Our skin is constantly exposed to environmental stressors and lifestyle habits that can take a toll on its appearance. Navigating skincare to find what works best can be overwhelming. Pigmentation, wrinkles and sagging can all be addressed.
Many of us are not aware that we are harming our skin, until we start to notice the tell-tale signs of ageing. Happiest Health talks to experts to decode common skincare problems and ways to cope with them.
Common causes of skin damage
Dr Stuti Khare Shukla, chief dermatologist and medical director at Elements of Aesthetics Chain of Clinics, Mumbai warns that not using proper sun protection at a young age can lead to skin damage, ageing, pigmentation issues and disorders. She advises consulting a dermatologist and avoiding products that contain harmful metals and elements such as lead, often found in cosmetics like kohl, eyeliner, lipstick, and hair dye, as they can increase the risk of skin cancer.
Dr Soumya Jagadeesan, Associate Professor, Dermatology, Amrita Hospital, Kochi points out the following five reasons for skin damage and suggests ways to manage it:
Exposure to sun and UV rays
Correct application of sunscreens can help minimise sun and ultraviolet exposure. One should take the advice of an expert to choose and rotate the sunscreens needed for one’s skin type, occupational profile, and climactic conditions.
Diet, nutrition, and hydration
This is of utmost importance to safeguard the health of one’s skin and hair. Those with acne-prone skin should go easy on dairy products and high-sugar foods. Vitamin D, B12, iron and other micronutrient deficiencies are common in our population, and we should take customised advice regarding dietary practices rather than popping too many pills.
Damaging skincare practices
With the advent of an array of products and influencers, some skincare products and practices may cause harm. One should be on one’s own guard when switching to a new product or regime, as well as take care of the basics, such as proper cleansing of facial skin to remove all makeup, hydration, and sun protection.
Some medicines taken for health conditions like hypertension and high cholesterol can make the skin dry. Certain others can cause pigmentation, itching and rashes. If we notice signs of damage on the skin, we should discuss the possible effects of medications with our healthcare provider.
Protecting skin from ageing
Dr Jagadeesan say that anti-ageing therapies like topical retinoids, vitamin C, lasers, peels, and injectables are helpful against skin damage. She also suggests including antioxidant-rich foods in the diet.
Vitamin C helps minimise the appearance of black patches by inhibiting the production of pigment.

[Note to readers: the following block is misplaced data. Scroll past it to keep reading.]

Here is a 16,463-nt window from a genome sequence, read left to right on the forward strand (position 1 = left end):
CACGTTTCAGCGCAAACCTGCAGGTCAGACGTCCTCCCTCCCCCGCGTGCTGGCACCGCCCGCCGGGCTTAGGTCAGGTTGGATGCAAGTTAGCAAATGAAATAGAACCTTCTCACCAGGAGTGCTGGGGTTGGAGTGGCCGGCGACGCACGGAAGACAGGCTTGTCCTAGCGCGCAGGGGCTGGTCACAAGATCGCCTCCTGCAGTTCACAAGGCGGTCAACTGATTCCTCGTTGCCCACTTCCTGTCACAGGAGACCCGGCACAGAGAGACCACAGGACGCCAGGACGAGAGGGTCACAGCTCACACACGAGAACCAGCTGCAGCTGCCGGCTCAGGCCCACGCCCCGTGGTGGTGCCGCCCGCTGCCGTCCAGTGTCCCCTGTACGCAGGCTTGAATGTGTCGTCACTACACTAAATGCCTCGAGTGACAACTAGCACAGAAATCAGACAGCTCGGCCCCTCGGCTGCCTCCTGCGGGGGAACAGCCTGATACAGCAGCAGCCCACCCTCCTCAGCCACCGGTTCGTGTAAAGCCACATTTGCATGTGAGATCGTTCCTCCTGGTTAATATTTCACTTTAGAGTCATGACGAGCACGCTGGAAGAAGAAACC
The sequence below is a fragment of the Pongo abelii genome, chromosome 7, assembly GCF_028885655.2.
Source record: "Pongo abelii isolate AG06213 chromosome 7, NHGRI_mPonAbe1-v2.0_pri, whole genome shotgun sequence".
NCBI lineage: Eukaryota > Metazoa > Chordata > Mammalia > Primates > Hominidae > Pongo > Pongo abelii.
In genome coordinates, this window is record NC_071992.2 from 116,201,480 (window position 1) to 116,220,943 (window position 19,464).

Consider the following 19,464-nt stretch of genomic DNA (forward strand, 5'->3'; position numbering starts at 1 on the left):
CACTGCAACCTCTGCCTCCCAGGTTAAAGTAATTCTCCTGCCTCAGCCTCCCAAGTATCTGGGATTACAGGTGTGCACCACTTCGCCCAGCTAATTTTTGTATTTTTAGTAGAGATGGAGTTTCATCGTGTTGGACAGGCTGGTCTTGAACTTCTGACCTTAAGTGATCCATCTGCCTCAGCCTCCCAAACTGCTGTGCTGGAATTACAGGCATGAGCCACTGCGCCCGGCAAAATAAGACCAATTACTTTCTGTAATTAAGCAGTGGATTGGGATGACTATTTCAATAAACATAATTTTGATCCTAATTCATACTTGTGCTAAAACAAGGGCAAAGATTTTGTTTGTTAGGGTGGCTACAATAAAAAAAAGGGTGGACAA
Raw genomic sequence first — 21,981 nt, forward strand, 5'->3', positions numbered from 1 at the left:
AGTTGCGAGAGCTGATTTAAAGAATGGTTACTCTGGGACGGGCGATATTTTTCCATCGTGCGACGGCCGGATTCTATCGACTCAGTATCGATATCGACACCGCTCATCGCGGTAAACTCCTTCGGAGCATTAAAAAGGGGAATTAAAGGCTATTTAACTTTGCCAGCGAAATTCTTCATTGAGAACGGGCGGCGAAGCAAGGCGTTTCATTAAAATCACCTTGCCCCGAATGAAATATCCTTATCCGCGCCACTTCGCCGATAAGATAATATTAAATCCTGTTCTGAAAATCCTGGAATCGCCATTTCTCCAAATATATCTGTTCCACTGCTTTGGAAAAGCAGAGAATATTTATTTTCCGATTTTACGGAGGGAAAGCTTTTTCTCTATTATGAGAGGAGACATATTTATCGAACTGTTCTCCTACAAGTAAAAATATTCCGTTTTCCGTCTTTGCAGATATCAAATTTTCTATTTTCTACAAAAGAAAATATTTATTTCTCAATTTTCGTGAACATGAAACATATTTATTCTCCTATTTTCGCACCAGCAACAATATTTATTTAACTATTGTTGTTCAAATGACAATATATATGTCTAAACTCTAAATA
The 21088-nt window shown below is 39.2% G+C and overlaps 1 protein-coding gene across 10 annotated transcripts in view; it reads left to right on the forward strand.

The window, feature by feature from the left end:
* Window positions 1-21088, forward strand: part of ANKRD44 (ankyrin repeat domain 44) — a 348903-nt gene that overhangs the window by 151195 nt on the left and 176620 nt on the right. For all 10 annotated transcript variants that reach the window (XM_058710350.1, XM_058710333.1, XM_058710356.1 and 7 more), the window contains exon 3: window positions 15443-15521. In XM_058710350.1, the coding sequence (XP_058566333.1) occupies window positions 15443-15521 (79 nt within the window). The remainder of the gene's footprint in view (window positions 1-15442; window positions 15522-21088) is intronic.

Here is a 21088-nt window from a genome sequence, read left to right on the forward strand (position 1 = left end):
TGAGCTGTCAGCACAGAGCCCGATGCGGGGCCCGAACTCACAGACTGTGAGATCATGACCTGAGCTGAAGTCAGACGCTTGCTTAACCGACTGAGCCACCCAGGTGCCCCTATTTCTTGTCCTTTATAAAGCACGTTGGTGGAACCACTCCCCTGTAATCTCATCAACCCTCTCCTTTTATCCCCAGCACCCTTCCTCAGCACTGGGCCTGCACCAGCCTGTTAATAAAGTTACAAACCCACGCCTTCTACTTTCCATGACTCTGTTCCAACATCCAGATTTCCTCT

A few clinical studies have demonstrated that vitamin C can improve wrinkles. According to a study by Richard E Fitzpatrick, MD, of the Department of Dermatology in La Jolla, California, United States of America, and his team, daily use of a vitamin C formulation for at least three months improved the appearance of fine and coarse wrinkles of the face and neck. It is also helpful in improving overall skin texture and appearance.
For any age-related changes, Dr Shukla suggests using sunscreen and retinol from a young age. She says, “Make sure to start taking collagen in the 20s, and some antioxidants like glutathione which helps in making the skin supple and works as an anti-ageing agent.”
Collagen is an essential component of connective tissue and plays a crucial role in holding the body’s cells together. It also provides strength and elasticity to the skin. According to a 2019 study, collagen supplement improves skin hydration, elasticity, roughness, and density.
Effect of smoking on skin
Smoking is something that can affect the skin’s collagen. Dr Shukla says, “Collagen can be disrupted by smoking, making the skin lose its elasticity and tightness and resulting in wrinkles as well as skin sagging.” Dr Jagadeesan says that the best thing is to quit smoking; however, if that is not possible at one go reduce it as much as possible until you can eventually stop smoking.
Tips for a healthy skin barrier
A healthy skin barrier keeps the skin moisturised and protected from environmental stressors such as pollution, UV rays and harsh weather. Dr Shukla recommends cleansing and applying moisturiser and sunscreen during daytime, and using a cleanser, and moisturiser in the evening. “If one has pigmentation, then one can use skin lightening serums, and retinol can also be used as an anti-ageing treatment. ” She says that one should always use an active ingredient in the night routine because our skin repairs itself during sleep.
A 2019 review suggested that topical retinoids are a secure and reliable acne treatment. The same review’s findings also revealed that retinol boosts collagen formation and cell turnover.
“Cleanse, hydrate, protect is the mantra that needs to be followed. Use actives like retinol, vitamin c or glycolic depending on expert advice,” signs off Dr Jagadeesan.